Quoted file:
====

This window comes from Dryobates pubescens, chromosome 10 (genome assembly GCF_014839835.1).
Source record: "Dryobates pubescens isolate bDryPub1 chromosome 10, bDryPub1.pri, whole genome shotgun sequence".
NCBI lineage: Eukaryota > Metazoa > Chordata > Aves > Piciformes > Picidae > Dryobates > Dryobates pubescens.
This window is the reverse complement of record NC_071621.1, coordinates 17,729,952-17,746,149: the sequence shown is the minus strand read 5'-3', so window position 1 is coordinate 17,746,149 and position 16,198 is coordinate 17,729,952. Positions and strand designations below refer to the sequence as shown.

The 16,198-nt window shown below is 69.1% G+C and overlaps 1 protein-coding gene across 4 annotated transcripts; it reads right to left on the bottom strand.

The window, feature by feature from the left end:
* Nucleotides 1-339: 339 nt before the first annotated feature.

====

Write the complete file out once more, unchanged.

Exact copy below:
This window comes from Dryobates pubescens, chromosome 10 (genome assembly GCF_014839835.1).
Source record: "Dryobates pubescens isolate bDryPub1 chromosome 10, bDryPub1.pri, whole genome shotgun sequence".
NCBI lineage: Eukaryota > Metazoa > Chordata > Aves > Piciformes > Picidae > Dryobates > Dryobates pubescens.
This window is the reverse complement of record NC_071621.1, coordinates 17,729,952-17,746,149: the sequence shown is the minus strand read 5'-3', so window position 1 is coordinate 17,746,149 and position 16,198 is coordinate 17,729,952. Positions and strand designations below refer to the sequence as shown.

The 16,198-nt window shown below is 69.1% G+C and overlaps 1 protein-coding gene across 4 annotated transcripts; it reads right to left on the bottom strand.

The window, feature by feature from the left end:
* Nucleotides 1-339: 339 nt before the first annotated feature.